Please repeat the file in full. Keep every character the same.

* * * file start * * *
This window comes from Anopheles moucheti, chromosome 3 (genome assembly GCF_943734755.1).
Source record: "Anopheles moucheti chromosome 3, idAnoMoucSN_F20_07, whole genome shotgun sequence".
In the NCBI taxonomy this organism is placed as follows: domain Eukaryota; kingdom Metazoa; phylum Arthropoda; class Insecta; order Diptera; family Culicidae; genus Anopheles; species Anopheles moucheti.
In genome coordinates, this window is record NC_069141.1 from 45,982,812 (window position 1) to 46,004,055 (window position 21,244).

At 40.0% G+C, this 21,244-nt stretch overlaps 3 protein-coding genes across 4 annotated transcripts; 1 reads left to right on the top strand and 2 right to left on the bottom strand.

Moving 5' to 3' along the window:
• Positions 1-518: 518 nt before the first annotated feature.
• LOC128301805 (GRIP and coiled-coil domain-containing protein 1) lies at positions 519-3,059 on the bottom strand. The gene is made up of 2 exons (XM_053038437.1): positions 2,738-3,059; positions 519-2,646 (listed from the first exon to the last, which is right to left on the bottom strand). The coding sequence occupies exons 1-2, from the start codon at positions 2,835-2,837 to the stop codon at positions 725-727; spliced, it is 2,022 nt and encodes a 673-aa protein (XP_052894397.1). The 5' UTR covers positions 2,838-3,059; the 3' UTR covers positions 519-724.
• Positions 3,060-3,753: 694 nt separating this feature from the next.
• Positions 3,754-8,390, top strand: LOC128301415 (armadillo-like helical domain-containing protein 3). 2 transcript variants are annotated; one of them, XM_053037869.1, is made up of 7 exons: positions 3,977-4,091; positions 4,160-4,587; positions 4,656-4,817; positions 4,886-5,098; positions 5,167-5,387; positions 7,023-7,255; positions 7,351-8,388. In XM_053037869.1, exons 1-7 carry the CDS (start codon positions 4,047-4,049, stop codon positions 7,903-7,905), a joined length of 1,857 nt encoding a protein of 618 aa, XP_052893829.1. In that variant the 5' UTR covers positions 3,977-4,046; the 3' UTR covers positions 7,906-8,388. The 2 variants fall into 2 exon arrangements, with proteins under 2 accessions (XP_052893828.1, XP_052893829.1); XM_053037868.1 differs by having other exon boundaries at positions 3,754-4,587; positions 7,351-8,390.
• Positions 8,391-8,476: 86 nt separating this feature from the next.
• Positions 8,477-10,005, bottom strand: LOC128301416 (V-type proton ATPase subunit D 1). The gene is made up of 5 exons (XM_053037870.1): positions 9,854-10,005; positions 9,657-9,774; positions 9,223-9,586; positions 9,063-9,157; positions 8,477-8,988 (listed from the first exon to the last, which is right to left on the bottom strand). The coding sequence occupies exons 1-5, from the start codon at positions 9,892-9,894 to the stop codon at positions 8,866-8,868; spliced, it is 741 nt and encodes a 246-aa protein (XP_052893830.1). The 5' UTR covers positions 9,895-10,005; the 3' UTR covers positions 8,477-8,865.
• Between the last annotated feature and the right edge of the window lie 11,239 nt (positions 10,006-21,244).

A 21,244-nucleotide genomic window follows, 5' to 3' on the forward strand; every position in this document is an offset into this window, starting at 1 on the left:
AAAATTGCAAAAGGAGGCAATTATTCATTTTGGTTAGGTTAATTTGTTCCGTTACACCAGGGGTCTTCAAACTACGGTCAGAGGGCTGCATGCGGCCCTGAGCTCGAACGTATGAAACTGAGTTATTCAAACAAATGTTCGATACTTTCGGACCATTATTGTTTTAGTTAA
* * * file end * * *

This window comes from Anopheles moucheti, chromosome 3 (genome assembly GCF_943734755.1).
Source record: "Anopheles moucheti chromosome 3, idAnoMoucSN_F20_07, whole genome shotgun sequence".
In the NCBI taxonomy this organism is placed as follows: domain Eukaryota; kingdom Metazoa; phylum Arthropoda; class Insecta; order Diptera; family Culicidae; genus Anopheles; species Anopheles moucheti.
In genome coordinates, this window is record NC_069141.1 from 45,982,812 (window position 1) to 46,004,055 (window position 21,244).

At 40.0% G+C, this 21,244-nt stretch overlaps 3 protein-coding genes across 4 annotated transcripts; 1 reads left to right on the top strand and 2 right to left on the bottom strand.

Moving 5' to 3' along the window:
• Positions 1-518: 518 nt before the first annotated feature.
• LOC128301805 (GRIP and coiled-coil domain-containing protein 1) lies at positions 519-3,059 on the bottom strand. The gene is made up of 2 exons (XM_053038437.1): positions 2,738-3,059; positions 519-2,646 (listed from the first exon to the last, which is right to left on the bottom strand). The coding sequence occupies exons 1-2, from the start codon at positions 2,835-2,837 to the stop codon at positions 725-727; spliced, it is 2,022 nt and encodes a 673-aa protein (XP_052894397.1). The 5' UTR covers positions 2,838-3,059; the 3' UTR covers positions 519-724.
• Positions 3,060-3,753: 694 nt separating this feature from the next.
• Positions 3,754-8,390, top strand: LOC128301415 (armadillo-like helical domain-containing protein 3). 2 transcript variants are annotated; one of them, XM_053037869.1, is made up of 7 exons: positions 3,977-4,091; positions 4,160-4,587; positions 4,656-4,817; positions 4,886-5,098; positions 5,167-5,387; positions 7,023-7,255; positions 7,351-8,388. In XM_053037869.1, exons 1-7 carry the CDS (start codon positions 4,047-4,049, stop codon positions 7,903-7,905), a joined length of 1,857 nt encoding a protein of 618 aa, XP_052893829.1. In that variant the 5' UTR covers positions 3,977-4,046; the 3' UTR covers positions 7,906-8,388. The 2 variants fall into 2 exon arrangements, with proteins under 2 accessions (XP_052893828.1, XP_052893829.1); XM_053037868.1 differs by having other exon boundaries at positions 3,754-4,587; positions 7,351-8,390.
• Positions 8,391-8,476: 86 nt separating this feature from the next.
• Positions 8,477-10,005, bottom strand: LOC128301416 (V-type proton ATPase subunit D 1). The gene is made up of 5 exons (XM_053037870.1): positions 9,854-10,005; positions 9,657-9,774; positions 9,223-9,586; positions 9,063-9,157; positions 8,477-8,988 (listed from the first exon to the last, which is right to left on the bottom strand). The coding sequence occupies exons 1-5, from the start codon at positions 9,892-9,894 to the stop codon at positions 8,866-8,868; spliced, it is 741 nt and encodes a 246-aa protein (XP_052893830.1). The 5' UTR covers positions 9,895-10,005; the 3' UTR covers positions 8,477-8,865.
• Between the last annotated feature and the right edge of the window lie 11,239 nt (positions 10,006-21,244).

A 21,244-nucleotide genomic window follows, 5' to 3' on the forward strand; every position in this document is an offset into this window, starting at 1 on the left:
AAAATTGCAAAAGGAGGCAATTATTCATTTTGGTTAGGTTAATTTGTTCCGTTACACCAGGGGTCTTCAAACTACGGTCAGAGGGCTGCATGCGGCCCTGAGCTCGAACGTATGAAACTGAGTTATTCAAACAAATGTTCGATACTTTCGGACCATTATTGTTTTAGTTAA